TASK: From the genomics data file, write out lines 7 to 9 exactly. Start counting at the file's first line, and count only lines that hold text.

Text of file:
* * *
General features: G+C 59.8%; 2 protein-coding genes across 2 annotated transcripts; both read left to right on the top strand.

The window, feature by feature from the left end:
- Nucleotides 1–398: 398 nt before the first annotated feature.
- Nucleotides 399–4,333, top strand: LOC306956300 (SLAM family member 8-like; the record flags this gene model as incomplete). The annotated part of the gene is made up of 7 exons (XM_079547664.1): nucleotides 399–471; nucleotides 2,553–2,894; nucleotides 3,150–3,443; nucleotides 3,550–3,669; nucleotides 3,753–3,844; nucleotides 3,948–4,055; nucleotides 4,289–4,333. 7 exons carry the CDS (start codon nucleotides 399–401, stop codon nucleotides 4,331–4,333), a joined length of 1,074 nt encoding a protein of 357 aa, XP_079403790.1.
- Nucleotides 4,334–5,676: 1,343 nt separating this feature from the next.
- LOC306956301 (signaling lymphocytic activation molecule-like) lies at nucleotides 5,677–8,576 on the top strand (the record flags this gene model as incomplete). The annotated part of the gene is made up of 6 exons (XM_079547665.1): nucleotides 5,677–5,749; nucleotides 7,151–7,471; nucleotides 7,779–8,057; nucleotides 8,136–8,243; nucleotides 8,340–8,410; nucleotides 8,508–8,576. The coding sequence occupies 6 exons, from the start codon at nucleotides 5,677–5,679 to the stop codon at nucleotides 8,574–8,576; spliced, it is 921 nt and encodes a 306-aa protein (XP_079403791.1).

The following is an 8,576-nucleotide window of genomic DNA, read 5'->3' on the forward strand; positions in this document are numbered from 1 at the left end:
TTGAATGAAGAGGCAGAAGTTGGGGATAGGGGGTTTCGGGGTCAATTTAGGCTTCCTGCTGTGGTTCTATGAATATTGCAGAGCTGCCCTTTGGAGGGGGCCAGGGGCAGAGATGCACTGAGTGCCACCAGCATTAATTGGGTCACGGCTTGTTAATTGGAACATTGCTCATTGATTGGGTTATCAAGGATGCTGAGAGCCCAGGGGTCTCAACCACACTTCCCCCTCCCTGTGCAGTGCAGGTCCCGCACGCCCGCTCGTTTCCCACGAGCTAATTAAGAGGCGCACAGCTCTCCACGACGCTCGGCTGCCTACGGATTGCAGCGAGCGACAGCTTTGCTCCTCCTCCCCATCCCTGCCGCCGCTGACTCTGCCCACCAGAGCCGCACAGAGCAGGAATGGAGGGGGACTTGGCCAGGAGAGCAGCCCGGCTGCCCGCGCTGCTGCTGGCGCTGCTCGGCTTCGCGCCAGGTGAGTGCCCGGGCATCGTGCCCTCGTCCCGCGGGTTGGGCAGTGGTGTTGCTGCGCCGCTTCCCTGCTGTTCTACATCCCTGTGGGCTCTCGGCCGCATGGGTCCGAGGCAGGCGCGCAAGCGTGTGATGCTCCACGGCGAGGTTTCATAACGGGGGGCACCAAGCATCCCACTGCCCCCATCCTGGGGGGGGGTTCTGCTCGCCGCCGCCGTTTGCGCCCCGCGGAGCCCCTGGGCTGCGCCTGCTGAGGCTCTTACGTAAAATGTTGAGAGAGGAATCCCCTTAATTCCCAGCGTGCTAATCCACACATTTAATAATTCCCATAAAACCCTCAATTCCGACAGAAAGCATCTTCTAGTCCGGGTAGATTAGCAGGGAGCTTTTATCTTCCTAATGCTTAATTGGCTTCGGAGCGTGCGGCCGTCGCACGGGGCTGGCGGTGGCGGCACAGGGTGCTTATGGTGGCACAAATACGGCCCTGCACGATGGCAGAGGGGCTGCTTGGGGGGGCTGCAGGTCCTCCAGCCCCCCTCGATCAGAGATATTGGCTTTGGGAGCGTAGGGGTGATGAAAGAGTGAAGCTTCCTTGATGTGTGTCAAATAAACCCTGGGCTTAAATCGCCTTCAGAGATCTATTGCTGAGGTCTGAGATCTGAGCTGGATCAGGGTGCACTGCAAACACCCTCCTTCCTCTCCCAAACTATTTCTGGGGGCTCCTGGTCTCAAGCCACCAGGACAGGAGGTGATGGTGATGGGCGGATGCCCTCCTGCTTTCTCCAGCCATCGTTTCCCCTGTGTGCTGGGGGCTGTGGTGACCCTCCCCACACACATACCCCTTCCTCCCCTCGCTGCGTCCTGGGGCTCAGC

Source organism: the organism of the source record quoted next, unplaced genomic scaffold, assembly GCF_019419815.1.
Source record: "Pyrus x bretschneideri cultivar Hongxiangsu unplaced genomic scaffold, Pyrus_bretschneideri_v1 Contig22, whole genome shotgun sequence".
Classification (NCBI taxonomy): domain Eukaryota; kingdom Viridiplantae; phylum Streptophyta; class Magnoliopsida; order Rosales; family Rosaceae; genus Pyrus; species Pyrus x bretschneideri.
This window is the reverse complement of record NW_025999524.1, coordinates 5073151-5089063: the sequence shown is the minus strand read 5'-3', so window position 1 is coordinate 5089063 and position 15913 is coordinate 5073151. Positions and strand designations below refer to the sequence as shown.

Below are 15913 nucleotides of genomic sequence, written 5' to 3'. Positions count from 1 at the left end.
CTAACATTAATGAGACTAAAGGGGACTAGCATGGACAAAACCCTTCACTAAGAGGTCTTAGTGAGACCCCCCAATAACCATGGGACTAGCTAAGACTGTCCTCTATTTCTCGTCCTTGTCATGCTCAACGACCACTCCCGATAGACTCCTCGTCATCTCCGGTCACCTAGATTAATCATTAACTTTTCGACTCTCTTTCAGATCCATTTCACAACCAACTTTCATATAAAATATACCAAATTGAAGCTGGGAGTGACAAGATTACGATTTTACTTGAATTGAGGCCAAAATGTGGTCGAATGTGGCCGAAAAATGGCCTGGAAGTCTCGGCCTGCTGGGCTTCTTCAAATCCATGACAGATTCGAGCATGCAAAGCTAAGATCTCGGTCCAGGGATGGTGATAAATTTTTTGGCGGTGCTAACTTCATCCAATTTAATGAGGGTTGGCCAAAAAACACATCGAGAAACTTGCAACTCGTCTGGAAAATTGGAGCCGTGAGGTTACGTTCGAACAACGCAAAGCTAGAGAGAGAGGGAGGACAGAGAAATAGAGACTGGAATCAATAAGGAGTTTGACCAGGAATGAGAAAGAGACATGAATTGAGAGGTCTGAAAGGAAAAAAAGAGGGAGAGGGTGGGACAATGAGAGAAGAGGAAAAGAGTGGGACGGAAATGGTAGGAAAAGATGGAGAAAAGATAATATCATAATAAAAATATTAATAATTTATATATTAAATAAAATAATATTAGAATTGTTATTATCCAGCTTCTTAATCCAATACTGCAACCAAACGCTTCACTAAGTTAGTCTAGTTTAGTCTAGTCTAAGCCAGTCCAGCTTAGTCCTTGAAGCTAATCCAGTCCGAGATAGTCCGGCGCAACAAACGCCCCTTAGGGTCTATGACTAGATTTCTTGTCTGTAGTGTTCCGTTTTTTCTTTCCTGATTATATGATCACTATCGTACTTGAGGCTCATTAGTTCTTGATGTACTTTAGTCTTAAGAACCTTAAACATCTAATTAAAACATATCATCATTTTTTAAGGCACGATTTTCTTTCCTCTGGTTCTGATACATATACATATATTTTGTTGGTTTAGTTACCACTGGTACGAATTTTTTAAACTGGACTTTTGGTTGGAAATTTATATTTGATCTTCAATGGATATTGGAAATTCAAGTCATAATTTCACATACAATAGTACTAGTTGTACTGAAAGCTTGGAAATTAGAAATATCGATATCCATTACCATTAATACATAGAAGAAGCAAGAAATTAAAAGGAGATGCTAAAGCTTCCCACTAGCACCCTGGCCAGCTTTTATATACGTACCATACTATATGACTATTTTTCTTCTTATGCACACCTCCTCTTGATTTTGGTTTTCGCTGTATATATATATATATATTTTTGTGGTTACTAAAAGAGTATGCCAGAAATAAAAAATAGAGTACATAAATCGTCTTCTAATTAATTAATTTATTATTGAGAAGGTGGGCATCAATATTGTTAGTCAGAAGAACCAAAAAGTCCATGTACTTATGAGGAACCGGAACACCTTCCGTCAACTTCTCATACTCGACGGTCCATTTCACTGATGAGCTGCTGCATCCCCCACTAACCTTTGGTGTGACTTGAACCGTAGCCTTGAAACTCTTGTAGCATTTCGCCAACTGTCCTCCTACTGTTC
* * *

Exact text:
The following is an 8,576-nucleotide window of genomic DNA, read 5'->3' on the forward strand; positions in this document are numbered from 1 at the left end:
TTGAATGAAGAGGCAGAAGTTGGGGATAGGGGGTTTCGGGGTCAATTTAGGCTTCCTGCTGTGGTTCTATGAATATTGCAGAGCTGCCCTTTGGAGGGGGCCAGGGGCAGAGATGCACTGAGTGCCACCAGCATTAATTGGGTCACGGCTTGTTAATTGGAACATTGCTCATTGATTGGGTTATCAAGGATGCTGAGAGCCCAGGGGTCTCAACCACACTTCCCCCTCCCTGTGCAGTGCAGGTCCCGCACGCCCGCTCGTTTCCCACGAGCTAATTAAGAGGCGCACAGCTCTCCACGACGCTCGGCTGCCTACGGATTGCAGCGAGCGACAGCTTTGCTCCTCCTCCCCATCCCTGCCGCCGCTGACTCTGCCCACCAGAGCCGCACAGAGCAGGAATGGAGGGGGACTTGGCCAGGAGAGCAGCCCGGCTGCCCGCGCTGCTGCTGGCGCTGCTCGGCTTCGCGCCAGGTGAGTGCCCGGGCATCGTGCCCTCGTCCCGCGGGTTGGGCAGTGGTGTTGCTGCGCCGCTTCCCTGCTGTTCTACATCCCTGTGGGCTCTCGGCCGCATGGGTCCGAGGCAGGCGCGCAAGCGTGTGATGCTCCACGGCGAGGTTTCATAACGGGGGGCACCAAGCATCCCACTGCCCCCATCCTGGGGGGGGGTTCTGCTCGCCGCCGCCGTTTGCGCCCCGCGGAGCCCCTGGGCTGCGCCTGCTGAGGCTCTTACGTAAAATGTTGAGAGAGGAATCCCCTTAATTCCCAGCGTGCTAATCCACACATTTAATAATTCCCATAAAACCCTCAATTCCGACAGAAAGCATCTTCTAGTCCGGGTAGATTAGCAGGGAGCTTTTATCTTCCTAATGCTTAATTGGCTTCGGAGCGTGCGGCCGTCGCACGGGGCTGGCGGTGGCGGCACAGGGTGCTTATGGTGGCACAAATACGGCCCTGCACGATGGCAGAGGGGCTGCTTGGGGGGGCTGCAGGTCCTCCAGCCCCCCTCGATCAGAGATATTGGCTTTGGGAGCGTAGGGGTGATGAAAGAGTGAAGCTTCCTTGATGTGTGTCAAATAAACCCTGGGCTTAAATCGCCTTCAGAGATCTATTGCTGAGGTCTGAGATCTGAGCTGGATCAGGGTGCACTGCAAACACCCTCCTTCCTCTCCCAAACTATTTCTGGGGGCTCCTGGTCTCAAGCCACCAGGACAGGAGGTGATGGTGATGGGCGGATGCCCTCCTGCTTTCTCCAGCCATCGTTTCCCCTGTGTGCTGGGGGCTGTGGTGACCCTCCCCACACACATACCCCTTCCTCCCCTCGCTGCGTCCTGGGGCTCAGC

Source organism: the organism of the source record quoted next, unplaced genomic scaffold, assembly GCF_019419815.1.